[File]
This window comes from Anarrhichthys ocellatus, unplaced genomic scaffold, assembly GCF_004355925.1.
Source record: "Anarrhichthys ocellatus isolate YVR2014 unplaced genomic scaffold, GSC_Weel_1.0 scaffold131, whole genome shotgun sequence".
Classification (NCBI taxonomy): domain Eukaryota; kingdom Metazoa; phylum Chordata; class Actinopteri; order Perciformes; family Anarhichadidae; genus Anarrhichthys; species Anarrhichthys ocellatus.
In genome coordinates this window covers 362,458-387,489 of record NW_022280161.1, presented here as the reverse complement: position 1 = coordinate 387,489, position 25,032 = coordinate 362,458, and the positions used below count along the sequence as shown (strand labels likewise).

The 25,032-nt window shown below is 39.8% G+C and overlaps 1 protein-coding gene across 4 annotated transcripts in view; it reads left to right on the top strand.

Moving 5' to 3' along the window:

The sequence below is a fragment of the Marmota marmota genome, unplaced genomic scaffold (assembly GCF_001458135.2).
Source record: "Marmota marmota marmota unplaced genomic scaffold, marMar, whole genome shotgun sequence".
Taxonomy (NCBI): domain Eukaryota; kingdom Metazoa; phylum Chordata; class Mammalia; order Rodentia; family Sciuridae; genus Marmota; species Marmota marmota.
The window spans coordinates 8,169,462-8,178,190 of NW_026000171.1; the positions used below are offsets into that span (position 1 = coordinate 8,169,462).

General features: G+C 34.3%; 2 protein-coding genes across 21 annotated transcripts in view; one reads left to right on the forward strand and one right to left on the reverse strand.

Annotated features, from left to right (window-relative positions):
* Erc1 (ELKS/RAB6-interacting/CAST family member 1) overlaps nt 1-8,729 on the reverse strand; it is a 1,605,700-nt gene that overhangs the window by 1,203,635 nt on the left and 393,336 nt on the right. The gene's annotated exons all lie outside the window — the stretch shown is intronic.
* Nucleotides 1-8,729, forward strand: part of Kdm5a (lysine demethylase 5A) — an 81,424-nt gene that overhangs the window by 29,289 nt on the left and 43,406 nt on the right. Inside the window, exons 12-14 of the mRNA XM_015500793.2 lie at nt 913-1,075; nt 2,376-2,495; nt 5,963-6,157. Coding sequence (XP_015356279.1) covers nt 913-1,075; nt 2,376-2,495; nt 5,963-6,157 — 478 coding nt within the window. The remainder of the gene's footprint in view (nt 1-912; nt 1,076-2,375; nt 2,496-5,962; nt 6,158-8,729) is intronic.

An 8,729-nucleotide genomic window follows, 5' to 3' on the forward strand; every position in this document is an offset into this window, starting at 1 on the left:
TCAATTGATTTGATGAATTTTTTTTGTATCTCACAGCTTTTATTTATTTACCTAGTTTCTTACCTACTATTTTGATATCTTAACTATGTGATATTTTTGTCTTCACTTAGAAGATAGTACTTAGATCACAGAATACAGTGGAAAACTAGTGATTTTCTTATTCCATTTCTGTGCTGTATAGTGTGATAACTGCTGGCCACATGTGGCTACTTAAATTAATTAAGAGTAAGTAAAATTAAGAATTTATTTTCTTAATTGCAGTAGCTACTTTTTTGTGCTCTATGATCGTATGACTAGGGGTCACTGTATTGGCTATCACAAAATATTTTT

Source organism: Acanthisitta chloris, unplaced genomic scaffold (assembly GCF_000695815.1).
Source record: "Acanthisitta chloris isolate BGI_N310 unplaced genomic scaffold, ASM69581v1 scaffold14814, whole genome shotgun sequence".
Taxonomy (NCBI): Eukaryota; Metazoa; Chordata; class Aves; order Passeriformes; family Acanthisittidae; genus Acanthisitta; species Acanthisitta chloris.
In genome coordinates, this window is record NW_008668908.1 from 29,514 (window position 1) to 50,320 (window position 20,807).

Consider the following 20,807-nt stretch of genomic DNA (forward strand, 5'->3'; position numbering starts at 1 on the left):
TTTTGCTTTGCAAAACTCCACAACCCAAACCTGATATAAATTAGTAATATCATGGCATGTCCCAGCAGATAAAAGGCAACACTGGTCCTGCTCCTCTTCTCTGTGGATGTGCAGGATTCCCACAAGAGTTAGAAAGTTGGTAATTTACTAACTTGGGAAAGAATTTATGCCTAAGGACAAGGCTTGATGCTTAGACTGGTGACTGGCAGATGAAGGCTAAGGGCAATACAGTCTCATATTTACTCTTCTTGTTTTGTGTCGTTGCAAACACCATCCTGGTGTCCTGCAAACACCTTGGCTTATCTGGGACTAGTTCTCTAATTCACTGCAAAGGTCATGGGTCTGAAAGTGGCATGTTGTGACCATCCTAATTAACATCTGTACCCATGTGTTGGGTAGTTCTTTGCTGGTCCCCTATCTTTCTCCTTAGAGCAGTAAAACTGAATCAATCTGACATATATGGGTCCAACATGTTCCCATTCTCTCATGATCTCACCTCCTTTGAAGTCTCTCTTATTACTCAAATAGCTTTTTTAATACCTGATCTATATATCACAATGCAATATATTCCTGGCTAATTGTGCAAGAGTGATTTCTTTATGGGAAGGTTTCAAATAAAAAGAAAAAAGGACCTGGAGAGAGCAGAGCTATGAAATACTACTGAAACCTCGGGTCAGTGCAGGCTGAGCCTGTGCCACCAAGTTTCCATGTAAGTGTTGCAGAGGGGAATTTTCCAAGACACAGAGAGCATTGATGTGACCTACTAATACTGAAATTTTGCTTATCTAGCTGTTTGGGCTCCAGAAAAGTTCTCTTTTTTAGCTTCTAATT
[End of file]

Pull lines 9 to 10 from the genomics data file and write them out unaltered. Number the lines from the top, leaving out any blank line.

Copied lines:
Taxonomy (NCBI): domain Eukaryota; kingdom Metazoa; phylum Chordata; class Mammalia; order Rodentia; family Sciuridae; genus Marmota; species Marmota marmota.
The window spans coordinates 8,169,462-8,178,190 of NW_026000171.1; the positions used below are offsets into that span (position 1 = coordinate 8,169,462).